The scope of guidance will vary state to state. And in those states with laws that don’t correspond with the consolidated group carve-out, practitioners hope state taxing authorities will offer an explanation of their intentions.
“Some states, like Illinois for example, they’ll probably follow these, because they follow consolidated group rules, and so these exceptions should apply, unless they decide to change them,” Wlodychak said. “But a state like New Jersey or California that doesn’t necessarily follow these rules, they’re going to have to come up with some guidance to taxpayers to let them know, how are they going to apply these regulations.”
Given the complexities and breadth of the originally proposed regulations, coupled with the potential flow-through to states, some have suggested that the Multistate Tax Commission weigh in.
During the MTC’s July annual meeting in Kansas City, Mo., the Uniformity Committee decided not to immediately initiate a project on the proposed rules. Wood Miller, Uniformity Committee chairman, said that as the MTC continues to consider the issue, it may determine that further action is needed.
In an Oct. 14 e-mail, MTC Counsel Helen Hecht confirmed that the Uniformity Committee hasn’t decided to take up a project at this time. However, from the Uniformity Committee’s informal discussions on the issue, varying schools of thought have surfaced over how states may apply the rules.
“Based on these informal discussions, it appears that some states believe that the regulations will apply in analogous circumstances at the state level (that is, for transactions between affiliated companies not filing as part of the same return) without the need for the state to do anything in particular to adopt those regulations,” she told Bloomberg BNA in an Oct. 14 e-mail. “Other states may feel that they need to at least provide some guidance as to the extent to which the regulations will apply or will be followed.”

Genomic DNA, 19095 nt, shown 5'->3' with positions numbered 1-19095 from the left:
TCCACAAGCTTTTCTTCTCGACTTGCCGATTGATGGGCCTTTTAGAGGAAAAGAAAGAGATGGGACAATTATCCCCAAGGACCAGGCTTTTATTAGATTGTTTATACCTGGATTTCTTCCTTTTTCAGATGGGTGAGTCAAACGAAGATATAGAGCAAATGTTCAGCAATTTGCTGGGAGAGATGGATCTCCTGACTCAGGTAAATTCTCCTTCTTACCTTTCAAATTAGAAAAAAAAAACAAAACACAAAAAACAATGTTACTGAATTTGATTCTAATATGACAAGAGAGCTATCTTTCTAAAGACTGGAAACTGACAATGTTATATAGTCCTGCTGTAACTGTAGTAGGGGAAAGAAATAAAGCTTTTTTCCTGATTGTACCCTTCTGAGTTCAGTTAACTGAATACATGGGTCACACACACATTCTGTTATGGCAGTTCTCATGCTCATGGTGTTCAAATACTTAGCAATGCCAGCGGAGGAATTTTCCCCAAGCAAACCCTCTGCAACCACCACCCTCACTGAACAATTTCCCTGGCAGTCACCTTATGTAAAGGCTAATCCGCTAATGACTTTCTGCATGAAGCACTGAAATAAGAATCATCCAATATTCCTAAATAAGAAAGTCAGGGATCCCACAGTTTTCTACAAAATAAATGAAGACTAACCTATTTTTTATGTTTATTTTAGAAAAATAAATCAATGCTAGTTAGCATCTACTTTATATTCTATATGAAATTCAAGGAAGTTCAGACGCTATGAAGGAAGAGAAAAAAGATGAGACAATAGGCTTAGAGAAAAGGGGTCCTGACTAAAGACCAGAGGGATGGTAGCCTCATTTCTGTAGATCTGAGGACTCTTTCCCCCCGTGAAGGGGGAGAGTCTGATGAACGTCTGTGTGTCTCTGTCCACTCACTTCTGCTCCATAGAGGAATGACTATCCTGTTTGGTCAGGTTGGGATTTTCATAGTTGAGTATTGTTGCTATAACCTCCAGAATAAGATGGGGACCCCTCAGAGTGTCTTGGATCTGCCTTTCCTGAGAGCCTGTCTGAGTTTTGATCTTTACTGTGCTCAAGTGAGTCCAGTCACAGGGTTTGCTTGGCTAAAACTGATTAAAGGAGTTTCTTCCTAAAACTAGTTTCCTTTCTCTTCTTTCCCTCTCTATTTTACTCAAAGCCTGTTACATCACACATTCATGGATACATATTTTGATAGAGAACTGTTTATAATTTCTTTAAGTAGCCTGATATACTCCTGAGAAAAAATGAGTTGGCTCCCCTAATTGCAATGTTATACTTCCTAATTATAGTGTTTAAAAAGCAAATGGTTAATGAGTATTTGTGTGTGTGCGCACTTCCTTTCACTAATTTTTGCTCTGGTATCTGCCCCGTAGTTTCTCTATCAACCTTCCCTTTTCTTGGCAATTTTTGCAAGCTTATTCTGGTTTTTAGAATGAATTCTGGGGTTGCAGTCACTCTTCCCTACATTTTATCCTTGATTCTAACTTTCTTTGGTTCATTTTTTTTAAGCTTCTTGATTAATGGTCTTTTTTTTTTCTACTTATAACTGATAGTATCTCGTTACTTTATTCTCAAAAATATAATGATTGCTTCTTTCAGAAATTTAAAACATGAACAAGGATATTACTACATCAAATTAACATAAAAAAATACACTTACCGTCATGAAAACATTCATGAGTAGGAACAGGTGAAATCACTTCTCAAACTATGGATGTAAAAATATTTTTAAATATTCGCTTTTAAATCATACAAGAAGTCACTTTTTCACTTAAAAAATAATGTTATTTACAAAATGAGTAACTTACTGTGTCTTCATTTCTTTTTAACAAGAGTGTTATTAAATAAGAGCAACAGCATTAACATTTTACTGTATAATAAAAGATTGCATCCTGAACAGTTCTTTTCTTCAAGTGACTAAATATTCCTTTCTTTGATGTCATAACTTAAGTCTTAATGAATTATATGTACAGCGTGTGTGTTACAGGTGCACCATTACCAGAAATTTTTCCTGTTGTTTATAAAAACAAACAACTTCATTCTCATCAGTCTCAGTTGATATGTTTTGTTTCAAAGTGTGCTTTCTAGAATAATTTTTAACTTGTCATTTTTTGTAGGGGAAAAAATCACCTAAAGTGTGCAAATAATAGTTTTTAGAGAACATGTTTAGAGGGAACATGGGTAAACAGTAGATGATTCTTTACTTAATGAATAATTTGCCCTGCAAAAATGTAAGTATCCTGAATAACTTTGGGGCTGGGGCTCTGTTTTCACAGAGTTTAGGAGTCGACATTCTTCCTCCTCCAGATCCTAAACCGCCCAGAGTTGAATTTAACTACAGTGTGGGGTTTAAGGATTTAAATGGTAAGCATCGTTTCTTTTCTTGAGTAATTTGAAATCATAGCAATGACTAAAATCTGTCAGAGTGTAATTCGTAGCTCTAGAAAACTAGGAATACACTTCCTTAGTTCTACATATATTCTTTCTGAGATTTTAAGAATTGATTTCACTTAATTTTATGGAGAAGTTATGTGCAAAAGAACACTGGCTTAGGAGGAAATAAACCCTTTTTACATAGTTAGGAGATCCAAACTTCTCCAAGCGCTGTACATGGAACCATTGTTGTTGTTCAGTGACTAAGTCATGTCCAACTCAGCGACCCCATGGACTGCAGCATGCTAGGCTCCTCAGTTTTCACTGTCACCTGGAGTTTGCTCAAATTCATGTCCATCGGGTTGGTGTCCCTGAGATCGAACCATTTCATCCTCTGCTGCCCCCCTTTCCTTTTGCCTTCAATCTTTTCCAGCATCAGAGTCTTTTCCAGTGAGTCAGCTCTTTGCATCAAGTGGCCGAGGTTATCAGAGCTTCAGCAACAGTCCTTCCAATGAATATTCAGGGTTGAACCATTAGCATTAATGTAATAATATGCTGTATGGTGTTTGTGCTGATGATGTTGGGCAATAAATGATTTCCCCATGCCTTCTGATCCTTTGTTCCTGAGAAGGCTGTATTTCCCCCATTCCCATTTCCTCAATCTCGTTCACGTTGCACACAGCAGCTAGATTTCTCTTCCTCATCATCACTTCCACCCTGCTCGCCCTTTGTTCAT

Several practitioners have characterized the debt-equity regulations as another “arrow in the states’ quiver” to capture revenue lost through offshore and onshore earnings stripping.
Particularly for those states that tie to federal taxable income as their tax base, “they probably can indeed initiate their own audits,” Ely said. “But most will need implementing regulations to do so.”
However, states may not reach for the Section 385 rules to fend off intercompany transactions that mischaracterize debt versus equity.
State mechanisms such as add-back statutes are devised to cut profit shifting—under those laws, select expenses paid to affiliates are added back to taxable income. Likewise, combined reporting regimes attempt to eliminate distortions through intercompany debt instruments by treating related corporations as one entity.
“It remains to be seen whether or not the states will exercise the authority under 385, when you think about the powerful tools that they already have,” Wlodychak said, referring to add-back laws and combined reporting.
Regardless of whether states resort to the rules, taxpayers may face more scrutiny over intercompany debt. During a Sept. 21 webinar hosted by Grant Thornton LLP, Senior Manager Caroline Balfour cautioned that the regulations will encourage more audit activity among states.
Aside from the flow-through impact of debt-equity recharacterizations on states’ income tax base, Yesnowitz highlighted several other state-specific considerations flowing from the originally proposed regulations, such as potential disallowance of interest expense addbacks, adjustments to the dividends-received deduction, modification of combined unitary filing groups and apportionment issues.
With the final regulations, the wide span of possible state-specific issues doesn’t vary. Nor do the final rules change “the ability of the states to go down their own path with respect to when they think a recharacterization may be appropriate,” he said.
“Instead, the question becomes how often the recharacterization rules will come into play in states that do follow the federal regulations given the changes from the proposed to the final version,” Yesnowitz said, noting that the regulatory scope requires some time for practitioners, taxpayers and tax authorities to “achieve a sense of clarity on this issue.”
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Text of the final rules is at http://src.bna.com/jqd.